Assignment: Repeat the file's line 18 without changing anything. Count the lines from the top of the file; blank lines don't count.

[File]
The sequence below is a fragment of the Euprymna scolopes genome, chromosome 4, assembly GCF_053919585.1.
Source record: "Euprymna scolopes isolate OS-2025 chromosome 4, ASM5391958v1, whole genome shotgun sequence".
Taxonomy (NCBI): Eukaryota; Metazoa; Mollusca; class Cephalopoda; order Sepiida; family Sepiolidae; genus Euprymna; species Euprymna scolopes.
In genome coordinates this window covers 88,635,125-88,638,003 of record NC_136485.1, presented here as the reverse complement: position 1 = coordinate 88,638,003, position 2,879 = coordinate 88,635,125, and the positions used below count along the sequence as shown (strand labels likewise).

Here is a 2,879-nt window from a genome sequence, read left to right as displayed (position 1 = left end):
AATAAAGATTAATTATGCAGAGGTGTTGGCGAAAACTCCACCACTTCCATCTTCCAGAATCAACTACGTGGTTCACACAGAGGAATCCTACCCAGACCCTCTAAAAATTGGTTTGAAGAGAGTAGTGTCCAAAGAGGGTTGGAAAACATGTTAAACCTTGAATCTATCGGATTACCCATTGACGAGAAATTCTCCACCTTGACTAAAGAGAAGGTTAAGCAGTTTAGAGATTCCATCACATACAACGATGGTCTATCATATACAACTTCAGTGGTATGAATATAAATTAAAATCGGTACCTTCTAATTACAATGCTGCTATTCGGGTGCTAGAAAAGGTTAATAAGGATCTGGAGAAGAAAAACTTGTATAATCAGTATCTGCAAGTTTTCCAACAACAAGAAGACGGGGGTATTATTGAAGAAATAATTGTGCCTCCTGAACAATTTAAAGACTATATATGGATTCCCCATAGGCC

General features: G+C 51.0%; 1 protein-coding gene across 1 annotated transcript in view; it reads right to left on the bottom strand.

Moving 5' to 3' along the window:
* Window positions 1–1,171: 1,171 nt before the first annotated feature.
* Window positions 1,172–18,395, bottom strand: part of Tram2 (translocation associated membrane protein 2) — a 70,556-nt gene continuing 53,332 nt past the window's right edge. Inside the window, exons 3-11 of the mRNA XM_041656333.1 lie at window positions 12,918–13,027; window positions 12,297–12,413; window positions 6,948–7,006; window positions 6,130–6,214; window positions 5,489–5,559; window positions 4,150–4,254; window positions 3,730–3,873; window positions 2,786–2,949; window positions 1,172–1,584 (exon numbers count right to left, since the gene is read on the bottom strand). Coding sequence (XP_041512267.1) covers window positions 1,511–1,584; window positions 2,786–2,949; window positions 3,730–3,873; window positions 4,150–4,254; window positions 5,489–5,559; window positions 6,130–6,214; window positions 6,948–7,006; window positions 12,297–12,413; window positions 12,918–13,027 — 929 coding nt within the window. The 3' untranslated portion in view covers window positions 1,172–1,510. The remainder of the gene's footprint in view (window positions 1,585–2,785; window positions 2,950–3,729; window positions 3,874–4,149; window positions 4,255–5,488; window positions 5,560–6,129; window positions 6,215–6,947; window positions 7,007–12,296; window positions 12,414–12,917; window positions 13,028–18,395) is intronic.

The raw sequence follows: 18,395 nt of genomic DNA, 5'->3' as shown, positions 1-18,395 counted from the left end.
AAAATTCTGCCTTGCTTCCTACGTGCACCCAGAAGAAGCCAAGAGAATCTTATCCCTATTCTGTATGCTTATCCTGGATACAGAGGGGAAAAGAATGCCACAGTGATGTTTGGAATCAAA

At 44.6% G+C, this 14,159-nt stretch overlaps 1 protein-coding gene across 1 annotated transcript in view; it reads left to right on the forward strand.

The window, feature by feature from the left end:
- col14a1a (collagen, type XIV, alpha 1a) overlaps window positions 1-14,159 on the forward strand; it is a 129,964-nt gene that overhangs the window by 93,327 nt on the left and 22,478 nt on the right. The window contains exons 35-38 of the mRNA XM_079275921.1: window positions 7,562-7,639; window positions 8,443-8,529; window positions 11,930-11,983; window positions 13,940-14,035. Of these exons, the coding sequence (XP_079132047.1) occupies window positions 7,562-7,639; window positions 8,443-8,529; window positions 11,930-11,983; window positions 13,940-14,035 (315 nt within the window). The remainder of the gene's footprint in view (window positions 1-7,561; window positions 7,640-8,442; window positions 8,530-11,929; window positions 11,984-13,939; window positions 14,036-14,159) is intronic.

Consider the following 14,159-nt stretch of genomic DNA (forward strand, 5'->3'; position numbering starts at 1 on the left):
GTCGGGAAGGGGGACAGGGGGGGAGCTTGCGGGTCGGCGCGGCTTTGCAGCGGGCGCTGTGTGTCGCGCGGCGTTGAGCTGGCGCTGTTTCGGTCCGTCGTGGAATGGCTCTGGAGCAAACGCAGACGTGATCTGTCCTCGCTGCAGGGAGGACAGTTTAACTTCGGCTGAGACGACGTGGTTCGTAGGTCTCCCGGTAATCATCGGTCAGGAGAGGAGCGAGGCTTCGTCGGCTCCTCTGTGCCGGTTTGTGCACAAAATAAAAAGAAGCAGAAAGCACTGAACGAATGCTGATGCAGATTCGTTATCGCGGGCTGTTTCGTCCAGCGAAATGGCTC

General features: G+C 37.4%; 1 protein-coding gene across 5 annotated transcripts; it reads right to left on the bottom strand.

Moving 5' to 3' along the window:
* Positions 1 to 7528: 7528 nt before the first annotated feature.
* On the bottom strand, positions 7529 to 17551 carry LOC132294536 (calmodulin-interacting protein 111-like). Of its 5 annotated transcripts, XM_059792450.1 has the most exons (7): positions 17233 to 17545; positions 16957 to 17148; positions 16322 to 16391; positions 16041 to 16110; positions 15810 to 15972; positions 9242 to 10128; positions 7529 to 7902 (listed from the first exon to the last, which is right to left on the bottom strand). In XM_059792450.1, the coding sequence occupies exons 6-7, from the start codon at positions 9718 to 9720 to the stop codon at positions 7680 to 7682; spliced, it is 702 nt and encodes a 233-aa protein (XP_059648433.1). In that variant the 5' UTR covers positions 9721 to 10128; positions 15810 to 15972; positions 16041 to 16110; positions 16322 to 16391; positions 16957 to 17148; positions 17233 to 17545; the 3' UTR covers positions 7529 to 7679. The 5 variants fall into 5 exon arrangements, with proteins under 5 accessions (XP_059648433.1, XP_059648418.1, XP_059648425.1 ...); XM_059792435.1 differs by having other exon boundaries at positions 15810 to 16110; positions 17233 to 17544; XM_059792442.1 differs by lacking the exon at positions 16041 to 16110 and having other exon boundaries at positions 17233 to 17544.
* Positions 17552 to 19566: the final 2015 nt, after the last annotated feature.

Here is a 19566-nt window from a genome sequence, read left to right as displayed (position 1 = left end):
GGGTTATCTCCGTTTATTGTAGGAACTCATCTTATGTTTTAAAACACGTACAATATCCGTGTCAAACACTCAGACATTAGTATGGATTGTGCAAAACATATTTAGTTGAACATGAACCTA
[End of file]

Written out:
General features: G+C 37.4%; 1 protein-coding gene across 5 annotated transcripts; it reads right to left on the bottom strand.